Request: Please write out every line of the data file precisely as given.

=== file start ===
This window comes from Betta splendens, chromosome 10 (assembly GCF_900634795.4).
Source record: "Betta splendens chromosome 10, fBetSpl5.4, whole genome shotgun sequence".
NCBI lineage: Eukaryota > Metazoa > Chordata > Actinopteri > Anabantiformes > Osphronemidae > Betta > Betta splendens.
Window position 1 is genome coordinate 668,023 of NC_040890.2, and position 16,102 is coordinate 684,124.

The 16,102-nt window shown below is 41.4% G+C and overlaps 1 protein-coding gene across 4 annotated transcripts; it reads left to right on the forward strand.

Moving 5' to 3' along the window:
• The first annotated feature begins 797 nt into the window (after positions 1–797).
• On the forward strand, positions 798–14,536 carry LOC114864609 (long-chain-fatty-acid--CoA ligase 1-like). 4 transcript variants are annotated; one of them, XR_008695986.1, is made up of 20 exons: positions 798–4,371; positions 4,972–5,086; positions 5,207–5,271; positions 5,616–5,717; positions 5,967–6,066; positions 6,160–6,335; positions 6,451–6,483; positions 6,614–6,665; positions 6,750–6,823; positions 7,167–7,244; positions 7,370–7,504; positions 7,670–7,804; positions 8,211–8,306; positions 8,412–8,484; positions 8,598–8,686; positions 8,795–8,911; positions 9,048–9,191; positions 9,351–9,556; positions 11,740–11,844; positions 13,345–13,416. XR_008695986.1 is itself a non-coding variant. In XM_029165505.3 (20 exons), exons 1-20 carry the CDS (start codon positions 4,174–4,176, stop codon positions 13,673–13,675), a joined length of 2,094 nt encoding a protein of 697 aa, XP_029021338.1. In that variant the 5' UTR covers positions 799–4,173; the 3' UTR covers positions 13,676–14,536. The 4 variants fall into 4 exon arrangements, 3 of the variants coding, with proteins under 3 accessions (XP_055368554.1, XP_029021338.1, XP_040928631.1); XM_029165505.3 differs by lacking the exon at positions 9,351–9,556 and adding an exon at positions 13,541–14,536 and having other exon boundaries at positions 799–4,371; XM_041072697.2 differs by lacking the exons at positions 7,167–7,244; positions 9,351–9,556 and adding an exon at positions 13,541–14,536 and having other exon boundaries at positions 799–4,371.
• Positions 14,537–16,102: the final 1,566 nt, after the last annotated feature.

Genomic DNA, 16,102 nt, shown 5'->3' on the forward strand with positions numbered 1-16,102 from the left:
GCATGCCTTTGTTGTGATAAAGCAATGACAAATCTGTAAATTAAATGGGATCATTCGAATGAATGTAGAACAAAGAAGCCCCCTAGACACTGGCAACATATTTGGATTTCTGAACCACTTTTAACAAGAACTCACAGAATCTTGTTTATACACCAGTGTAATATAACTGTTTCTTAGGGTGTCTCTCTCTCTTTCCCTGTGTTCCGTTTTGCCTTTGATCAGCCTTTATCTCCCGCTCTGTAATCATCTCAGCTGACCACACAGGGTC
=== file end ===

This window comes from Betta splendens, chromosome 10 (assembly GCF_900634795.4).
Source record: "Betta splendens chromosome 10, fBetSpl5.4, whole genome shotgun sequence".
NCBI lineage: Eukaryota > Metazoa > Chordata > Actinopteri > Anabantiformes > Osphronemidae > Betta > Betta splendens.
Window position 1 is genome coordinate 668,023 of NC_040890.2, and position 16,102 is coordinate 684,124.

The 16,102-nt window shown below is 41.4% G+C and overlaps 1 protein-coding gene across 4 annotated transcripts; it reads left to right on the forward strand.

Moving 5' to 3' along the window:
• The first annotated feature begins 797 nt into the window (after positions 1–797).
• On the forward strand, positions 798–14,536 carry LOC114864609 (long-chain-fatty-acid--CoA ligase 1-like). 4 transcript variants are annotated; one of them, XR_008695986.1, is made up of 20 exons: positions 798–4,371; positions 4,972–5,086; positions 5,207–5,271; positions 5,616–5,717; positions 5,967–6,066; positions 6,160–6,335; positions 6,451–6,483; positions 6,614–6,665; positions 6,750–6,823; positions 7,167–7,244; positions 7,370–7,504; positions 7,670–7,804; positions 8,211–8,306; positions 8,412–8,484; positions 8,598–8,686; positions 8,795–8,911; positions 9,048–9,191; positions 9,351–9,556; positions 11,740–11,844; positions 13,345–13,416. XR_008695986.1 is itself a non-coding variant. In XM_029165505.3 (20 exons), exons 1-20 carry the CDS (start codon positions 4,174–4,176, stop codon positions 13,673–13,675), a joined length of 2,094 nt encoding a protein of 697 aa, XP_029021338.1. In that variant the 5' UTR covers positions 799–4,173; the 3' UTR covers positions 13,676–14,536. The 4 variants fall into 4 exon arrangements, 3 of the variants coding, with proteins under 3 accessions (XP_055368554.1, XP_029021338.1, XP_040928631.1); XM_029165505.3 differs by lacking the exon at positions 9,351–9,556 and adding an exon at positions 13,541–14,536 and having other exon boundaries at positions 799–4,371; XM_041072697.2 differs by lacking the exons at positions 7,167–7,244; positions 9,351–9,556 and adding an exon at positions 13,541–14,536 and having other exon boundaries at positions 799–4,371.
• Positions 14,537–16,102: the final 1,566 nt, after the last annotated feature.

Genomic DNA, 16,102 nt, shown 5'->3' on the forward strand with positions numbered 1-16,102 from the left:
GCATGCCTTTGTTGTGATAAAGCAATGACAAATCTGTAAATTAAATGGGATCATTCGAATGAATGTAGAACAAAGAAGCCCCCTAGACACTGGCAACATATTTGGATTTCTGAACCACTTTTAACAAGAACTCACAGAATCTTGTTTATACACCAGTGTAATATAACTGTTTCTTAGGGTGTCTCTCTCTCTTTCCCTGTGTTCCGTTTTGCCTTTGATCAGCCTTTATCTCCCGCTCTGTAATCATCTCAGCTGACCACACAGGGTC